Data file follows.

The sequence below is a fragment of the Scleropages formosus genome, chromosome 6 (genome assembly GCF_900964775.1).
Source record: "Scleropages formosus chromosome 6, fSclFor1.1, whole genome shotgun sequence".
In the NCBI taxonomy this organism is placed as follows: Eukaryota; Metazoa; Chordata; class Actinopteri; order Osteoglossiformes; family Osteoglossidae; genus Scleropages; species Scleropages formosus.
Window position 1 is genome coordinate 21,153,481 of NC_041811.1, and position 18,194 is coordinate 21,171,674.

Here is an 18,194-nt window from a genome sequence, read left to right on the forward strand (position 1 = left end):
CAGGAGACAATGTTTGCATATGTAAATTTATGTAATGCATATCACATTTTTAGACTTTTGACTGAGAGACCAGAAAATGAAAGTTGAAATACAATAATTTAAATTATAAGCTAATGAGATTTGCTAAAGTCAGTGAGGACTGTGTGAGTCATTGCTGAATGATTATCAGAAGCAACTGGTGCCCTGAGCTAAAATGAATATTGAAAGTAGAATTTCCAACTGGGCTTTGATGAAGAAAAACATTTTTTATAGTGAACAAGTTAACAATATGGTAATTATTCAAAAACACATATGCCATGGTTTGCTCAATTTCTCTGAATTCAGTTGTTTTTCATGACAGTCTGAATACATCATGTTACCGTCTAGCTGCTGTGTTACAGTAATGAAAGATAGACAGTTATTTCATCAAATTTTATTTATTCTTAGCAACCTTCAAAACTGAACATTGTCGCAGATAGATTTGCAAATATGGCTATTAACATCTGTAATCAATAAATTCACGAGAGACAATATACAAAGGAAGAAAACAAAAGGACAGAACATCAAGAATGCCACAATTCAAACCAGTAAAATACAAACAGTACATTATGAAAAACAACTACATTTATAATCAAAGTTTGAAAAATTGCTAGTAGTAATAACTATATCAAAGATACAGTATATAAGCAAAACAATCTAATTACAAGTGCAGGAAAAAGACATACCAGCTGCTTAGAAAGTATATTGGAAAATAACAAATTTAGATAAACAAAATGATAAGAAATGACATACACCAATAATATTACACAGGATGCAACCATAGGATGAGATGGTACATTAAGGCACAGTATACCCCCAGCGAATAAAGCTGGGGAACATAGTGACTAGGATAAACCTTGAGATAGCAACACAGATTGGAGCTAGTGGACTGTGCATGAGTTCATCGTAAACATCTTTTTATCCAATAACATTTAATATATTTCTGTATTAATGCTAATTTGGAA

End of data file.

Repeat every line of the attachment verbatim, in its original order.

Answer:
The sequence below is a fragment of the Scleropages formosus genome, chromosome 6 (genome assembly GCF_900964775.1).
Source record: "Scleropages formosus chromosome 6, fSclFor1.1, whole genome shotgun sequence".
In the NCBI taxonomy this organism is placed as follows: Eukaryota; Metazoa; Chordata; class Actinopteri; order Osteoglossiformes; family Osteoglossidae; genus Scleropages; species Scleropages formosus.
Window position 1 is genome coordinate 21,153,481 of NC_041811.1, and position 18,194 is coordinate 21,171,674.

Here is an 18,194-nt window from a genome sequence, read left to right on the forward strand (position 1 = left end):
CAGGAGACAATGTTTGCATATGTAAATTTATGTAATGCATATCACATTTTTAGACTTTTGACTGAGAGACCAGAAAATGAAAGTTGAAATACAATAATTTAAATTATAAGCTAATGAGATTTGCTAAAGTCAGTGAGGACTGTGTGAGTCATTGCTGAATGATTATCAGAAGCAACTGGTGCCCTGAGCTAAAATGAATATTGAAAGTAGAATTTCCAACTGGGCTTTGATGAAGAAAAACATTTTTTATAGTGAACAAGTTAACAATATGGTAATTATTCAAAAACACATATGCCATGGTTTGCTCAATTTCTCTGAATTCAGTTGTTTTTCATGACAGTCTGAATACATCATGTTACCGTCTAGCTGCTGTGTTACAGTAATGAAAGATAGACAGTTATTTCATCAAATTTTATTTATTCTTAGCAACCTTCAAAACTGAACATTGTCGCAGATAGATTTGCAAATATGGCTATTAACATCTGTAATCAATAAATTCACGAGAGACAATATACAAAGGAAGAAAACAAAAGGACAGAACATCAAGAATGCCACAATTCAAACCAGTAAAATACAAACAGTACATTATGAAAAACAACTACATTTATAATCAAAGTTTGAAAAATTGCTAGTAGTAATAACTATATCAAAGATACAGTATATAAGCAAAACAATCTAATTACAAGTGCAGGAAAAAGACATACCAGCTGCTTAGAAAGTATATTGGAAAATAACAAATTTAGATAAACAAAATGATAAGAAATGACATACACCAATAATATTACACAGGATGCAACCATAGGATGAGATGGTACATTAAGGCACAGTATACCCCCAGCGAATAAAGCTGGGGAACATAGTGACTAGGATAAACCTTGAGATAGCAACACAGATTGGAGCTAGTGGACTGTGCATGAGTTCATCGTAAACATCTTTTTATCCAATAACATTTAATATATTTCTGTATTAATGCTAATTTGGAA